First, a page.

A Scotsman, a Maori and an Englishman enter a fishing contest... How far will they go to win?
Comedic Kiwi fishing tale about two mates in the Kaipara Harbour who discover the body of an elderly fisherman - and the monster snapper he caught.... More
When the large snapper serendipitously falls into broke divorcee Brian's (Nicol Munro) lap just days before the big Kaipara fishing contest, he forms a plan to plant it in his boat as his winning fish. Though his mate Wiremu (Tainui Tukiwaho) is dead set against it, Brian goes through with it until Marcus (David Capstick) enters the picture and begins to blackmail him.Hide
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BY Liam Maguren Flicks Writer
Small-town Kiwi films can be difficult to recommend to people who aren’t actually from those small towns. Despite good intentions, these productions have a habit of feeling a bit too straight-to-TV, written with a bit too much cheese-n-corn, and relying a bit too much on non-actors. This Kaipara Harbour tale does suffer from all these things, but never too much. Thankfully, it has enough humour and community charm to make for a pleasant 85-minute watch.... More
Two mates – Kiwi Scotsman Brian and Māori man Wiremu – find an elderly local passed away on his favourite fishing spot. Weirdly, they don’t seem all that shaken by the death, but are very surprised to see his last line has snagged a massive snapper. Wiremu does the sensible thing and calls an ambulance. Brian, jobless and in debt, does the dishonourable thing and keeps the catch in the hope of ‘winning’ a fishing contest.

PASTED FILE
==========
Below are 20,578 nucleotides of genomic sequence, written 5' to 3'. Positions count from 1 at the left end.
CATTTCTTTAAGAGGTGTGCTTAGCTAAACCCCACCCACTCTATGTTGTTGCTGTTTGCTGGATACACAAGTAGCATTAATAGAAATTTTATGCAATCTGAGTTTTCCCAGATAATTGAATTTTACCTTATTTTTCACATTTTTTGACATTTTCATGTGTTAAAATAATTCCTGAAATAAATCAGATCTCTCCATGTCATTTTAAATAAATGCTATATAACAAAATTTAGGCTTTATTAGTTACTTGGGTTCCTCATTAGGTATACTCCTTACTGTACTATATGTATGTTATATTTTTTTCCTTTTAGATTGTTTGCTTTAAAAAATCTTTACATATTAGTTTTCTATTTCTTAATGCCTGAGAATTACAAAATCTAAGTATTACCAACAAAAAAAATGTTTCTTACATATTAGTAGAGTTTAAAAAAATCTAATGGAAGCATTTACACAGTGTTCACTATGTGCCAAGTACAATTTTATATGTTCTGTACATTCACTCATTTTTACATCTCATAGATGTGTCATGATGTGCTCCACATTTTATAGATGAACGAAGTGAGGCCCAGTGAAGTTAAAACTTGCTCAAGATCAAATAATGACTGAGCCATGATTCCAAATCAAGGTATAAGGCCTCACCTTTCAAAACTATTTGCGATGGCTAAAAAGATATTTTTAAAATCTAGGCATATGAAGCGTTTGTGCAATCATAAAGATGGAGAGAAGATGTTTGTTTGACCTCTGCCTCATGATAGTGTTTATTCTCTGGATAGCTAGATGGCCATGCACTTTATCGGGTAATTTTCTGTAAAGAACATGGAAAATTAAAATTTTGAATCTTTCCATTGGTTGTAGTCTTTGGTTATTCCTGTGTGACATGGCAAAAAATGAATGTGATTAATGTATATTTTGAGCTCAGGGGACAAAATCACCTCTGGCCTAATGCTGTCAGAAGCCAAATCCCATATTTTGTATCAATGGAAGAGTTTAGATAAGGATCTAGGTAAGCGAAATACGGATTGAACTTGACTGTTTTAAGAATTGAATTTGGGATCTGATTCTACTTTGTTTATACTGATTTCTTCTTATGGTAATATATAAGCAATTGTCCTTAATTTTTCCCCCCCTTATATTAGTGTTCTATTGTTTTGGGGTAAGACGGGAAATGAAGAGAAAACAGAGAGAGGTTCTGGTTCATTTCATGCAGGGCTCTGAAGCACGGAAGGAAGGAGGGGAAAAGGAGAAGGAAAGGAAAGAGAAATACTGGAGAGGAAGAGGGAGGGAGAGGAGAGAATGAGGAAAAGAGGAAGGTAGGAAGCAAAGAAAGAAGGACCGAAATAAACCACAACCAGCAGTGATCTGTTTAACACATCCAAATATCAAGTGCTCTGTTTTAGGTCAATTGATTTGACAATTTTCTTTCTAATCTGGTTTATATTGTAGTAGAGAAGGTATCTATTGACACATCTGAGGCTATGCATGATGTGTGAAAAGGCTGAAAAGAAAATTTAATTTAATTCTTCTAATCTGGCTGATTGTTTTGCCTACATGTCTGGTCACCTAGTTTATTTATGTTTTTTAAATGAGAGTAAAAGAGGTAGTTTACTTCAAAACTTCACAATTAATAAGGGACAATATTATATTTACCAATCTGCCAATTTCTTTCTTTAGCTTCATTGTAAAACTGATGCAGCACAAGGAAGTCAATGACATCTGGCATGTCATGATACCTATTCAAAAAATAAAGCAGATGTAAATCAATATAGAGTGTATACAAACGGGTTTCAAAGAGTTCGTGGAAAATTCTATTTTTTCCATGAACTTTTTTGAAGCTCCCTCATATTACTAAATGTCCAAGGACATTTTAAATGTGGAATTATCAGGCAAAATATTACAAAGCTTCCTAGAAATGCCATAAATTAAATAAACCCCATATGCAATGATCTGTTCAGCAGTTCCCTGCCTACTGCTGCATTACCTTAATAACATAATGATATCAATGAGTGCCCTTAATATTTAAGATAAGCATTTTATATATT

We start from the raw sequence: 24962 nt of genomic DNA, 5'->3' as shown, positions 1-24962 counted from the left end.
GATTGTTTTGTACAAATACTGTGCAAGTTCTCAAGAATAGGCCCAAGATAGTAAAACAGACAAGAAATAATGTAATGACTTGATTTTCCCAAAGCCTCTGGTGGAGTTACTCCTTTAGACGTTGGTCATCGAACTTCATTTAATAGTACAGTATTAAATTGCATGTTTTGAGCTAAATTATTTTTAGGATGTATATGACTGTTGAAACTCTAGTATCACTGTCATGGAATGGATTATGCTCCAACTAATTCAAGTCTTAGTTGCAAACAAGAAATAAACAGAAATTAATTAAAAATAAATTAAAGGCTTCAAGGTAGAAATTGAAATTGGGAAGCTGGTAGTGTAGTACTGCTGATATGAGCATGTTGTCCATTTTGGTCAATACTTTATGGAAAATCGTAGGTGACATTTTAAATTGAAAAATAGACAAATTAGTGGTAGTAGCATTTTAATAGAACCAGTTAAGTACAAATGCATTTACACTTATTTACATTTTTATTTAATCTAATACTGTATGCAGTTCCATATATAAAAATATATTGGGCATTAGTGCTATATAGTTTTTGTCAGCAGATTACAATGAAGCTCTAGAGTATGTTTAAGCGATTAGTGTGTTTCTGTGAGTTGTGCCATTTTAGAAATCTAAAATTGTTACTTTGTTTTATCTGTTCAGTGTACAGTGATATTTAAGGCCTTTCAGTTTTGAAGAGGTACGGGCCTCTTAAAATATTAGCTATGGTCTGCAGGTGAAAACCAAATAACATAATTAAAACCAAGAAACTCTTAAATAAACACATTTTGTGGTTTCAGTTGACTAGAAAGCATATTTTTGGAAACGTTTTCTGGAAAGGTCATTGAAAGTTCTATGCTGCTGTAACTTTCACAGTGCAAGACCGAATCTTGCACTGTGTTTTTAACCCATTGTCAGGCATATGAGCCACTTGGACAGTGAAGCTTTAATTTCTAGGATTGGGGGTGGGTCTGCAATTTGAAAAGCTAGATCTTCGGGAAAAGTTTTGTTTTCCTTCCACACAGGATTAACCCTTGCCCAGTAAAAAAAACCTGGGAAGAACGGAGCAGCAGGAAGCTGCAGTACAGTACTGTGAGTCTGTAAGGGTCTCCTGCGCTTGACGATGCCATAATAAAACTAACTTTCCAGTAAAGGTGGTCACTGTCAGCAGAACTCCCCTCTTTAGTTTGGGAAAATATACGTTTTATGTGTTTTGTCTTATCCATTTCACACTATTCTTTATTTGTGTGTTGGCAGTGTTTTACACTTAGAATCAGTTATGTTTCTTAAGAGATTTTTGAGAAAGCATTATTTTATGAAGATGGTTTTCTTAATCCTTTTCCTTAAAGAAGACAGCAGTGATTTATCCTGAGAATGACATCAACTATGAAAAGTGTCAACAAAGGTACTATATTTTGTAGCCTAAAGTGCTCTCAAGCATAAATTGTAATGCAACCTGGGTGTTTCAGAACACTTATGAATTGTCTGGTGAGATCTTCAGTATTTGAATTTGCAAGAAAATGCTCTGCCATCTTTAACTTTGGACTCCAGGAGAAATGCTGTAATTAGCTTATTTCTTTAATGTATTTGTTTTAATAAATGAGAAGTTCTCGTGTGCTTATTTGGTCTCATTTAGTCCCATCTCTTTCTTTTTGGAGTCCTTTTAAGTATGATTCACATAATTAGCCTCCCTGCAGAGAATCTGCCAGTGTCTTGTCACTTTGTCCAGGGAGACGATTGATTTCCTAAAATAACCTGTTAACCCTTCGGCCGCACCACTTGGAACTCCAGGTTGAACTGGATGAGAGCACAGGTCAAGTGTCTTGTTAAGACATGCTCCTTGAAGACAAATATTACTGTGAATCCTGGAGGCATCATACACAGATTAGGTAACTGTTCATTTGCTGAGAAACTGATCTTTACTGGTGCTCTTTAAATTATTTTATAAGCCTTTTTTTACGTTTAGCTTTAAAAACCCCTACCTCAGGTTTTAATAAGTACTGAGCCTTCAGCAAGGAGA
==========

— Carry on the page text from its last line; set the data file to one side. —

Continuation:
Tainui Tukiwaho, who was great in Jake, shoots all the golden lines, and the film is at its best when his character Wiremu and Brian (Nicol Munro) are digging into each other in traditional matehood fashion. (A great scene involving liquor and “operating heavy machinery” is played out so naturally.) Unfortunately, the film stretches itself trying to get us to care about Brian’s plight. Will he choose greed over his mates? It’s a recycled plotline that isn’t improved on, and Munro can’t add anything to the drama.
Fortunately, The Catch eventually takes a more eco-sensible stance that feels more unique. You can accuse the message of being delivered heavy-handedly, but some morals shouldn’t be subtle. Overfishing is a serious issue, and I’m happy there’s a New Zealand film that states it as it is. Though I’m sure The Catch would rather state it: “Don’t fish like a dick.”Hide